To make boxty, shredded potatoes are added to mashed potatoes, along with buttermilk, seasoning, flour, and a leavening agent. According to Taste Leitrim, adding buttermilk provided soluble fats and texture. It is believed that the word "boxty" is derived from the Irish word "arán bocht tí," meaning "poor-house bread," or the word "bacstaí," meaning "to bake."

The fried potato dish is often served for breakfast alongside smoked salmon, sour cream, sausages, fried egg, or bacon. The texture is perfectly crispy and gets you the best of both worlds — in terms of potatoes, at least.

Papas rellenas (Cuba)

Papa rellenas is a Cuban dish found on many islands in the Caribbean. Ground beef or picadillo (a mix of ground beef, paprika, cumin, oregano, tomato sauce, green olives, and cilantro) are combined around a scoop of mashed potatoes before the ball is breaded and deep-fried until golden brown.

Papa rellenas are served with a mixture of mayonnaise and ketchup or without any dipping sauce, depending on the setting in which the appetizer is consumed. This recipe can also be vegan by substituting ground beef for a mixture of peas and carrots, but most recipes stick to the beef filling.

Jeera aloo (Bangladesh)

Jeera aloo is a Bangladeshi potato dish filled with Northern Indian herbs and spices. In Hindu, "jeera" translates to "cumin" (via the Collins Dictionary), so you can expect that these potatoes are well-seasoned with that spice in both ground and whole forms.

Besides the cumin, this potato dish is full of heat from dried ginger, coriander, and red chili powder. Some recipes use fresh ginger for a zingy taste, but ground ginger can provide a pungent ginger undertone without obscuring the other flavors in the dish. Jeera aloo can be served as a side with basmati rice or as a filling in Kathi rolls.

Silpancho (Bolivia)

Silpancho isn't just a Bolivian potato — it's an entire meal. This dish starts with a bed of white rice covered in thinly-sliced fried potatoes, a pounded-flat burger patty, tomato salsa, and a hard-boiled egg on top (via 196 Flavors).

Celia la Fuente Peredo, a Bolivian chef from Cochabamba, received credit for creating this dish. According to Taste Atlas, the name of the dish is a derivative of the word Quechuan word "silpanch'u," which means "thin and pounded" (referring to the thinly pressed beef patty). This dish is full of flavors and delicious, filling ingredients that make one harmonious plate.

Di san xian (China)

Di san xian is a popular Northern Chinese stir-fry dish made with eggplant, potato, and bell pepper. According to Dr. Alan Hoenig's book "Eating Out in China," the name roughly translates to "three fresh delicacies" because the veggies are some of the most widely available produce at markets in the region. The trio of sliced vegetables are tossed over high heat in a sauce of dark and light soy sauces, granulated sugar, and cornstarch, then served on a platter over hot, steamed white rice. It's a simple recipe for novice cooks, delicious to eat, filling, and vegan.

Kapsalon (Netherlands)

Kapsalon is a street food dish found in Rotterdam. Unlike other potato dishes from around the world, this Dutch favorite is a hybridization of flavors, textures, and foods from several cuisines. You'll find a bed of fries, Middle Eastern shawarma, grated Gouda cheese, and salad greens, topped with garlic sauce and the Indonesian chile paste called sambal oelek.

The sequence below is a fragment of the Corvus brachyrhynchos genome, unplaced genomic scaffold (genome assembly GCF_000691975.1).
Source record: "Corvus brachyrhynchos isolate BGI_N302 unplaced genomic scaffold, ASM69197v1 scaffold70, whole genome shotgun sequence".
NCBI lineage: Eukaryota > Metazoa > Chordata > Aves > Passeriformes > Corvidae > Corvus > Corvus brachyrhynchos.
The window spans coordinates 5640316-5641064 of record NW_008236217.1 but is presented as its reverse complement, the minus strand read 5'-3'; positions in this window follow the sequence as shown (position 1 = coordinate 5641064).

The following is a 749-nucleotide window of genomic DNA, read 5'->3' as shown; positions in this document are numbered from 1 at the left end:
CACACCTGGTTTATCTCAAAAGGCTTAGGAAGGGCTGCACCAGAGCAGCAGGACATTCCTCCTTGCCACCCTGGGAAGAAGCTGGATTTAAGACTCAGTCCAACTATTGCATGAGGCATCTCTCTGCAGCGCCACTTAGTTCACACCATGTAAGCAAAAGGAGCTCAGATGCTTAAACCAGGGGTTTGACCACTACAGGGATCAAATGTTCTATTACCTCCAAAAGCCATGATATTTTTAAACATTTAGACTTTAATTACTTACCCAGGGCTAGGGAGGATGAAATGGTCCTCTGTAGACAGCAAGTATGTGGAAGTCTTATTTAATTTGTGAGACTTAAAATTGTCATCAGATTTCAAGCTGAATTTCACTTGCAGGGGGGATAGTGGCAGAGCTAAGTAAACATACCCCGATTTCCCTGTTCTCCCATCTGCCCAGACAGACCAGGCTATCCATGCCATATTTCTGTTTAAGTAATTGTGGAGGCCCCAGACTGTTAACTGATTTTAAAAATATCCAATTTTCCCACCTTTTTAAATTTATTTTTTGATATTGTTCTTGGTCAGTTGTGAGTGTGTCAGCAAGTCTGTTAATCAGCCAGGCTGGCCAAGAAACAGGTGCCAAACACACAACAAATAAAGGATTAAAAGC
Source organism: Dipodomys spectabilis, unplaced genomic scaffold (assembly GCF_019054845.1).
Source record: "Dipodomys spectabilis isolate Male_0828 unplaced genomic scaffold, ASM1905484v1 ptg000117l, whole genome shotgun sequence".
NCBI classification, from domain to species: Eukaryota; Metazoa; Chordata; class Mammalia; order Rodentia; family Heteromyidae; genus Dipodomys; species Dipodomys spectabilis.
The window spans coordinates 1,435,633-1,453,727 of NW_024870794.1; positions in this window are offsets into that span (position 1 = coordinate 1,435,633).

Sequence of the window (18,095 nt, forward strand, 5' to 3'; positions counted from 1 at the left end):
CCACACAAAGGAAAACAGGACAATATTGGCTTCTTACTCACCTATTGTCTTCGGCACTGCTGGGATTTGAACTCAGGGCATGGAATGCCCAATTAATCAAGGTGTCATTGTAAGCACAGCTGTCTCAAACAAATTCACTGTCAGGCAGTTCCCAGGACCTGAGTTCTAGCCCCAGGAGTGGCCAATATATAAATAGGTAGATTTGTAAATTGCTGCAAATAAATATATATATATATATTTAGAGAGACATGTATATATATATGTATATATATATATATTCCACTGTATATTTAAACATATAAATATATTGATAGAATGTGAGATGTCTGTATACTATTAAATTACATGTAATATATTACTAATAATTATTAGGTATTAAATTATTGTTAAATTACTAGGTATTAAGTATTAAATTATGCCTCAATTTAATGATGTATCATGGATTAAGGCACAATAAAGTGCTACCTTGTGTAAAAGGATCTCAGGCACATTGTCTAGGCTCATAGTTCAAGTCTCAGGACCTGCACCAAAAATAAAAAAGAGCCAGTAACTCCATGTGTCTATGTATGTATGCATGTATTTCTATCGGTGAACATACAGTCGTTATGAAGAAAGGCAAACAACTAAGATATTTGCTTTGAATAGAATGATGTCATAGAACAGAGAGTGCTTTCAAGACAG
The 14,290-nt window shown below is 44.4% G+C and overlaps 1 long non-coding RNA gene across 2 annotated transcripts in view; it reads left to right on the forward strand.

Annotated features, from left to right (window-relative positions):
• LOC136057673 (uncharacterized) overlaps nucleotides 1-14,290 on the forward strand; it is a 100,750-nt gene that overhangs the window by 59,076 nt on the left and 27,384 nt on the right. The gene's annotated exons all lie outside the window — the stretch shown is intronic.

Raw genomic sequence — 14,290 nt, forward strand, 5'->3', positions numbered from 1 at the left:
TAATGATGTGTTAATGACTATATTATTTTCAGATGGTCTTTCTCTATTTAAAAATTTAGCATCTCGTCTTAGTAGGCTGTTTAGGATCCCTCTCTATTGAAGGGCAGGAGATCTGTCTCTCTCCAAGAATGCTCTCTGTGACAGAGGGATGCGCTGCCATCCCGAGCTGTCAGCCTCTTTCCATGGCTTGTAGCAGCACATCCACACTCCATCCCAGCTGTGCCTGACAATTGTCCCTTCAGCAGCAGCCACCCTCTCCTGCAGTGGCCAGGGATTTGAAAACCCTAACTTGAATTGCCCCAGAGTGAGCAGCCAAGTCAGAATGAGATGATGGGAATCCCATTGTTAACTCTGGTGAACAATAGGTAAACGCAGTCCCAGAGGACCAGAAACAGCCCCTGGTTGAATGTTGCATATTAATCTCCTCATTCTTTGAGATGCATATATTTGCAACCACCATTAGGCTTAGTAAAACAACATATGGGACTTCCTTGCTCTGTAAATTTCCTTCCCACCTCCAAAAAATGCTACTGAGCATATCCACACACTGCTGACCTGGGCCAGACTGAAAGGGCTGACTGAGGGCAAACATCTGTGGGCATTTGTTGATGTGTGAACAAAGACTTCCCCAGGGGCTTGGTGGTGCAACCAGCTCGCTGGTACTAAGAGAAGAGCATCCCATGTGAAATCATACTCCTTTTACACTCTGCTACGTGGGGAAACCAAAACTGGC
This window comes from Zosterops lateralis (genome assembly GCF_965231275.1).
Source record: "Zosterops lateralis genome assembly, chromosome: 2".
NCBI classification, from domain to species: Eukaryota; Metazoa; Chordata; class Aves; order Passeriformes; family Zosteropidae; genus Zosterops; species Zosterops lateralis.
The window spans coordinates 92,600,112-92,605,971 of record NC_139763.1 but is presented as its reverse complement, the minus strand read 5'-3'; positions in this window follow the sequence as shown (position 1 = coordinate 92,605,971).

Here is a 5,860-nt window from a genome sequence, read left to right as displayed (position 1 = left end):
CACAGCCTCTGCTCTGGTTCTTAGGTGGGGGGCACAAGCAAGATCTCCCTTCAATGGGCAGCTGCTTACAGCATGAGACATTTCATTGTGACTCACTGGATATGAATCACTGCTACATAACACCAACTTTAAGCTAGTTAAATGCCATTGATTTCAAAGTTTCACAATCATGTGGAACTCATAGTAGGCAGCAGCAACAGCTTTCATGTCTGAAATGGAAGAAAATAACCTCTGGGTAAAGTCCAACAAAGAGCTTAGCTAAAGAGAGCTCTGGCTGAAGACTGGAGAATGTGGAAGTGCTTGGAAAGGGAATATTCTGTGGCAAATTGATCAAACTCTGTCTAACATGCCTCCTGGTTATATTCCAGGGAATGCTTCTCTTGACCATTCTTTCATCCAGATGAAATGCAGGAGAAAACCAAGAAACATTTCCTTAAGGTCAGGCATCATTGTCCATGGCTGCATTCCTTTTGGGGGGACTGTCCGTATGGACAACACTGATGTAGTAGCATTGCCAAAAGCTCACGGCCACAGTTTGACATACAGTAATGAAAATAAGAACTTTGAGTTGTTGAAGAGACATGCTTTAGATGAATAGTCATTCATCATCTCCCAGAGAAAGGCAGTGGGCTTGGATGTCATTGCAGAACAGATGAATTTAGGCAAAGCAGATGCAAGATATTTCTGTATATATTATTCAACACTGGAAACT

This multicultural dish was the product of hairdresser Nathaniël Gomes mixing his favorite foods together in 2003 (via Dutch Review). In fact, the word "kapsalon" roughly translates to "hairdresser" to pay homage to Gomes' menagerie of flavors. Other variations of the recipe include the substitution of chicken, fish, or falafel for the shawarma.

Canarian wrinkly potatoes (Canary Islands)

Canarian wrinkly potatoes (also known as papas arrugadas) is a side dish served in the Canary Islands. It is important to note that the residents of the Canary Islands, which is located off the coast of Spain, call potatoes "papas" (the indigenous word), while the Spanish language typically uses the word "patatas," per Cook's Info.

The original potatoes in this recipe were cooked in seawater so that the skin of the potatoes wrinkles. Most island cooks serve papas arrugadas with a red mole sauce called mojo rojo, made with red bell peppers or chilis. The potatoes can be served as a side dish for main entrées like steak or pork.

Potato candy (United States)

Potatoes — as a candy? Believe it or not, some regions in Appalachia do indeed transform potatoes into candy. According to True Treats Candy, the potato has been converted into candy throughout history in Germany, France, Ireland, and Russia — but the addition of peanut butter is uniquely American.

The taste of potato candy isn't anything like a fried potato since cooking the potato down removes most of its flavor qualities. The two main ingredients — mashed potato and powdered sugar — are cooked down into a moldable ball rolled with peanut butter and sliced into small spiraled discs. It is believed that peanut butter was used because of its relative inexpensiveness. 

Atkilt Wat (Ethopia)

Atkilt wat is a flavorful Ethiopian dish made by stewing potatoes, cabbage, carrots, onions, and peppers. Atkilt wat is especially important for Ethiopian Orthodox Christians abstaining from consuming meat a few days a week (via Best of Vegan). Some variations on the recipe substitute the cabbage for collard greens.

Atklit wat is usually served on a plate with other Ethiopian dishes like injera (teff flour bread), other types of stews, and vegetables. It lacks the same berbere heat as other Ethiopian foods, so it is the perfect veggie complement to different foods. The soft texture of the stewed vegetables can further complement other foods on the Ethiopian table.